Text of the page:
The impact of volunteering on the volunteer: findings from a peer support programme for family carers of people with dementia

Charlesworth, Georgina, Sinclair, James B., Brooks, Alice, Sullivan, Theresa, Ahmad, Shaheen and Poland, Fiona (2017) The impact of volunteering on the volunteer: findings from a peer support programme for family carers of people with dementia. Health & Social Care in the Community, 25 (2). 548–558. ISSN 0966-0410

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      Abstract

      With an ageing population, there are increasing numbers of experienced family carers (FCs) who could provide peer support to newer carers in a similar care situation. The aims of this paper are to: (i) use a cross-sectional study design to compare characteristics of volunteers and recipients of a peer support programme for FCs of people with dementia, in terms of demographic background, social networks and psychological well-being; and (ii) use a longitudinal study design to explore the overall impact of the programme on the volunteers in terms of psychological well-being. Data were collected from programmes run in Norfolk, Northamptonshire, Berkshire and four London boroughs between October 2009 and March 2013. The volunteer role entailed empathic listening and encouragement over a 10-month period. Both carer support volunteers (N = 87) and recipient FCs (N = 109) provided baseline demographic information. Data on social networks, personal growth, self-efficacy, service use and well-being (SF-12; EuroQol Visual Analogue Scale; Hospital Anxiety and Depression Scale; Control, Autonomy, Self-Realisation, Pleasure-19) were collected prior to the start of the intervention (N = 43) and at either 3- to 5 month or 10 month follow-up (N = 21). Volunteers were more likely than recipients of support to be female and to have cared for a parent/grandparent rather than spouse. Volunteers were also more psychologically well than support recipients in terms of personal growth, depression and perceived well-being. The longitudinal analysis identified small but significant declines in personal growth and autonomy and a positive correlation between the volunteers' duration of involvement and perceived well-being. These findings suggest that carers who volunteer for emotional support roles are resilient and are at little psychological risk from volunteering.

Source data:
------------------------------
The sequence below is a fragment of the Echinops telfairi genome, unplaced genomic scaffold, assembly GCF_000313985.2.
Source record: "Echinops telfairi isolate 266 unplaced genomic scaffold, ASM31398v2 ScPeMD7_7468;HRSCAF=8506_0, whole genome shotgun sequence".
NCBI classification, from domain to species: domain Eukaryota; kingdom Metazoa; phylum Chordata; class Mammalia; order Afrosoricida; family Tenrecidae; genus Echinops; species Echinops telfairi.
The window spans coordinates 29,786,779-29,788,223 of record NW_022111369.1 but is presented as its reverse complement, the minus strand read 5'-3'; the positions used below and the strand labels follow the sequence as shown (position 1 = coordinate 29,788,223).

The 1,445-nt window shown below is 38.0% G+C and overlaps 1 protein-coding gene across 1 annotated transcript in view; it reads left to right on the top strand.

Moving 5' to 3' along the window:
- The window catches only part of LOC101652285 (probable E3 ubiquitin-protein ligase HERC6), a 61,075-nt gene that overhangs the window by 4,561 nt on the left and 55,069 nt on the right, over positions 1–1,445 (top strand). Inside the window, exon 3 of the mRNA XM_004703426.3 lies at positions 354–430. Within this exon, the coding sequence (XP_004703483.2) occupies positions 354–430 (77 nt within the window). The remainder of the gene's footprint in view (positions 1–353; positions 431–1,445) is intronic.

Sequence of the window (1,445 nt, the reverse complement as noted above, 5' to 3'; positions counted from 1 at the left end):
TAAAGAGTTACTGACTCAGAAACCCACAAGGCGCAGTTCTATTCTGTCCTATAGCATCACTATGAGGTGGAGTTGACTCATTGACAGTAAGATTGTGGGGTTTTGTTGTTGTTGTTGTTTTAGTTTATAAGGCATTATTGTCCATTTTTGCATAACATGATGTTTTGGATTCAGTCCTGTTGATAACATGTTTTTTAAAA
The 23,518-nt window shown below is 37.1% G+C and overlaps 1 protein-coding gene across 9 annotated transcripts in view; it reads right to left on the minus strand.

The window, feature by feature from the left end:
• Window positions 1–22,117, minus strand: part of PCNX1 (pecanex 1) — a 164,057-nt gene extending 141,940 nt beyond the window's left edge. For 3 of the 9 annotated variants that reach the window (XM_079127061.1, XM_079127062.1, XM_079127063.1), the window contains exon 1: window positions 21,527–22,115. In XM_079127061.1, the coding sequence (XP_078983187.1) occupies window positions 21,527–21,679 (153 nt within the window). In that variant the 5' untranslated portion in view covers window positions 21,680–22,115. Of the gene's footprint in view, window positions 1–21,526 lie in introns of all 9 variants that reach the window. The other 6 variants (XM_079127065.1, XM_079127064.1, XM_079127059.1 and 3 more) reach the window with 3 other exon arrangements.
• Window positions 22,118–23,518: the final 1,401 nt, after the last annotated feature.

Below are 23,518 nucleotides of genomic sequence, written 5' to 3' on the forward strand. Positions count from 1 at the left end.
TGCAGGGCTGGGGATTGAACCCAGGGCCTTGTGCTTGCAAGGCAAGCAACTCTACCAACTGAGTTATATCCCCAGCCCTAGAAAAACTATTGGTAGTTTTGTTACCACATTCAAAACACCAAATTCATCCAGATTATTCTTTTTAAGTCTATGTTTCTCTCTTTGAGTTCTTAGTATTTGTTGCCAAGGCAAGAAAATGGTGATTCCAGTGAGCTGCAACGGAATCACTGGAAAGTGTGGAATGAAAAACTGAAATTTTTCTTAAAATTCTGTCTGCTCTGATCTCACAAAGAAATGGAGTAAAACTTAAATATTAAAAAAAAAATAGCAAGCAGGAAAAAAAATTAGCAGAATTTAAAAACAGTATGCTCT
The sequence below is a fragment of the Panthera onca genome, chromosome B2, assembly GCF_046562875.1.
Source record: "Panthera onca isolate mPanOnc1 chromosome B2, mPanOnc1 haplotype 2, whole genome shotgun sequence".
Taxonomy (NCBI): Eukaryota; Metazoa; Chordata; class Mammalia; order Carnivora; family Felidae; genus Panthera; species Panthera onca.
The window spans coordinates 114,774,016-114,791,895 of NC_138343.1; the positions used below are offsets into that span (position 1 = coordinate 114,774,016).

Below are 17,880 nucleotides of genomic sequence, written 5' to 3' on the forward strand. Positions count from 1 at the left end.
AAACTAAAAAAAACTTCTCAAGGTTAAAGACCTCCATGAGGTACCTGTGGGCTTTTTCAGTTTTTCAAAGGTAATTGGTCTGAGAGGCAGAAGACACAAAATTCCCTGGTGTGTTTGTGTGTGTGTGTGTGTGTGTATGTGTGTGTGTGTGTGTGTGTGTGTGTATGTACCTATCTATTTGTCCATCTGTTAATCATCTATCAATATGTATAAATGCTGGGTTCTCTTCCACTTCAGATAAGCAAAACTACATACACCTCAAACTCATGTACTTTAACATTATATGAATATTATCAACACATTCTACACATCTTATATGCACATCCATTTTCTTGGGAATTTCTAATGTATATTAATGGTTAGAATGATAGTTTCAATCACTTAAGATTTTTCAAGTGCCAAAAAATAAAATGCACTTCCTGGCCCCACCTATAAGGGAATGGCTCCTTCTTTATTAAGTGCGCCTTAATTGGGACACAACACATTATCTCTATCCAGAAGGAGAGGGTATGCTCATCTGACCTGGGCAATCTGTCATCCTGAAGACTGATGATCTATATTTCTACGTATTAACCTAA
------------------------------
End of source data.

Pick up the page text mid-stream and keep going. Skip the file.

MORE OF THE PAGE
Item Type: Article
      Uncontrolled Keywords: caregiver,carer,dementia,peer support,volunteer
      Faculty \ School: Faculty of Medicine and Health Sciences > School of Health Sciences
      Related URLs:
      Depositing User: Pure Connector
      Date Deposited: 24 May 2016 13:00
      Last Modified: 29 Sep 2018 00:52
      URI: https://ueaeprints.uea.ac.uk/id/eprint/59037
      DOI: 10.1111/hsc.12341

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